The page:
Heliborne troops land in Swat’s Taliban heartland

May 12th, 2009 - 3:02 pm ICT by IANS  

Taliban Islamabad, May 12 (IANS) Heliborne troops of the Pakistani Army Tuesday landed in the heartland of the Swat Taliban in what seemed to be a final push against the militants, the military said.
“Heliborne troops have landed in Peochar,” an army official was quoted as saying.

Peochar is the headquarters of Swat Taliban commander Maulana Fazlullah, the son-in-law of radical cleric Sufi Mohammad who had brokered a widely panned-peace deal with the North West Frontier Province (NWFP) government.

Under the deal, Sharia laws were to be imposed in Swat and six other districts of the NWFP, which are collectively known as the Malakand division, in return for the Taliban laying down their arms.

The accord came into force in mid-April but the Taliban reneged on it and instead moved south from Swat to occupy Buner district that is just 100 km from Islamabad.

The Pakistani Army went into action April 26, initially in Lower Dir to the west of Swat and which is Sufi Mohammad’s home district and then in Buner and Swat.

Prime Minister Yousuf Raza Gilani Monday charged in the National Assembly, the lower house of parliament, that militants masquerading as the Taliban had a “foreign agenda” and said the military operation against them would be carried to its logical conclusion.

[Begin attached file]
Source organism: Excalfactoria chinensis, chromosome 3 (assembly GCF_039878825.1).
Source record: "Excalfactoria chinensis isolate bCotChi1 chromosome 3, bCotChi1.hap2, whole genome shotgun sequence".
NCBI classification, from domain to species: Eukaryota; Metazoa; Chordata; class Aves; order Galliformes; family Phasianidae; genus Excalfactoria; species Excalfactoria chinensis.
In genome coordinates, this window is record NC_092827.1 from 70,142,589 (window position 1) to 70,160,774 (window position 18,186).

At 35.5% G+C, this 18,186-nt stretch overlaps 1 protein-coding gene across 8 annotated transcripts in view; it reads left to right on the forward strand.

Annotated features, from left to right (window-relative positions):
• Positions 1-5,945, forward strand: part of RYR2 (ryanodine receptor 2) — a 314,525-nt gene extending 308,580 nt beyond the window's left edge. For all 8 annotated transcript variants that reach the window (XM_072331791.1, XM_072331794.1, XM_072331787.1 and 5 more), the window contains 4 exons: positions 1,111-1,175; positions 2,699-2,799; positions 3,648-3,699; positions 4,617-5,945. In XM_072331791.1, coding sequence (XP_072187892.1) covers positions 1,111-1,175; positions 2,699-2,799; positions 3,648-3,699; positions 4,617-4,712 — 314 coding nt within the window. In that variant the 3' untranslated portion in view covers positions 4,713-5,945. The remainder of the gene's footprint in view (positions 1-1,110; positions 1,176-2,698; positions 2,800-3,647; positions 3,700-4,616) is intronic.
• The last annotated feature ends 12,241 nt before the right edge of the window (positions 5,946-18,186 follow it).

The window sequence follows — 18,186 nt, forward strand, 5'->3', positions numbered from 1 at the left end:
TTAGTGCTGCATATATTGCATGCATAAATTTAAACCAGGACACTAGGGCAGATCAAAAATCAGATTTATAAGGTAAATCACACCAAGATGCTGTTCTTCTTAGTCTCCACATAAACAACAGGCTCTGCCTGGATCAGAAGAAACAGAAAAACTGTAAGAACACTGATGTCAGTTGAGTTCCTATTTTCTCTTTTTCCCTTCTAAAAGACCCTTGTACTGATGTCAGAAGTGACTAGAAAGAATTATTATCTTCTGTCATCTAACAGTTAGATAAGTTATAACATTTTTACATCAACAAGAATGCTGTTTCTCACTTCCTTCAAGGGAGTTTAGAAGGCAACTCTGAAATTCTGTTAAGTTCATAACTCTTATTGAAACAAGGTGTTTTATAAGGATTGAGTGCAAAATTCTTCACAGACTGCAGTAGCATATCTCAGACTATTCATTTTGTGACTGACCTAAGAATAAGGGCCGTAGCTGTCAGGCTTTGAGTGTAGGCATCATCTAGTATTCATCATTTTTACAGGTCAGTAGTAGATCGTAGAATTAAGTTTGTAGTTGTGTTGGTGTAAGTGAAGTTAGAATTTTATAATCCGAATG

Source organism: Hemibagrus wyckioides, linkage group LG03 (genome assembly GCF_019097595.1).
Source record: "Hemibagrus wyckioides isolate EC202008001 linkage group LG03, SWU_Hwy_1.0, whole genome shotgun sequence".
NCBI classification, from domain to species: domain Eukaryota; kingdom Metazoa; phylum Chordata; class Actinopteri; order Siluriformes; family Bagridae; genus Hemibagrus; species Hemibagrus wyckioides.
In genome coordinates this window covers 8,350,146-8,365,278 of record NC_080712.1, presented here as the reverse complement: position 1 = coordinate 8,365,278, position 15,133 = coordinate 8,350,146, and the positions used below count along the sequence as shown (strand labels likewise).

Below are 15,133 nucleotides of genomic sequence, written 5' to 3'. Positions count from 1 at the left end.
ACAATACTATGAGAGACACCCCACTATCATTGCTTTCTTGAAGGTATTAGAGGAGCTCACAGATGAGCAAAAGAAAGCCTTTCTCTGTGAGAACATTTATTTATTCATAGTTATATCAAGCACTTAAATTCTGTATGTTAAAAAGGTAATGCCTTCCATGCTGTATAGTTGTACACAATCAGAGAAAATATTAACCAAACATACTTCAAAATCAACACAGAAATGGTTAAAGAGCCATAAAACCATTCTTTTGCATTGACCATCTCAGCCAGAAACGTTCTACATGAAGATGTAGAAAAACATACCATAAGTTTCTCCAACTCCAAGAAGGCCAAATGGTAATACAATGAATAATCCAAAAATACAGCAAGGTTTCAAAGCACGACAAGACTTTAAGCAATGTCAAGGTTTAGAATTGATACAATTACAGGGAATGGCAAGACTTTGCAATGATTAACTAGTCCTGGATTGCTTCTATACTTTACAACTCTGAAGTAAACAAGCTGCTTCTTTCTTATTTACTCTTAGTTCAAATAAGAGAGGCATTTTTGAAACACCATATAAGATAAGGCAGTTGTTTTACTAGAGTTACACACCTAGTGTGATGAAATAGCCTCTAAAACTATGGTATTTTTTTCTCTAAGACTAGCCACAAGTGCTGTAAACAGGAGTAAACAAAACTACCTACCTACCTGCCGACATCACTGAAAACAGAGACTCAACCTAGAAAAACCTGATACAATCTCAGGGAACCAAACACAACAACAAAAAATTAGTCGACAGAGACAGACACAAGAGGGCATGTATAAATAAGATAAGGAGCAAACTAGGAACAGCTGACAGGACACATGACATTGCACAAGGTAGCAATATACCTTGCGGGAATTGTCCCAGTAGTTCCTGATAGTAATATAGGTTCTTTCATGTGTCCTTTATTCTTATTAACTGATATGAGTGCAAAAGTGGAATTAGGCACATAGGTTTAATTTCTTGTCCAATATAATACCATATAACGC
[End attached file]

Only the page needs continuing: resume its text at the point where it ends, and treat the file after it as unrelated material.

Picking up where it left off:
However, Gilani’s call for a united front against what he termed “enemies of the country’ received a tepid response with the opposition seeking more information and a prominent government ally and one-time Taliban sympathiser dissociating itself from the military operation in Malakand, Dawn reported Tuesday.

Maulana Fazlur Rehman, whose Jamiat Ulema-i-Islam (JUI) had previously been a supporter of the Afghan Taliban and is now a part of the federal coalition government, walked out of the house after delivering his speech, saying he had not been consulted before the military operation was launched.

Nisar Ali Khan of the Pakistan Muslim League-Nawaz (PML-N) complained that most MPs were as ignorant about the military operation as they were about the now failed Swat peace deal but his party was with the government in the action against the Taliban.

On his part, Gilani admitted that military action was not a permanent solution and that this would have to be supplemented by an “exit policy” that provided for, among others, strengthening the law enforcement agencies.

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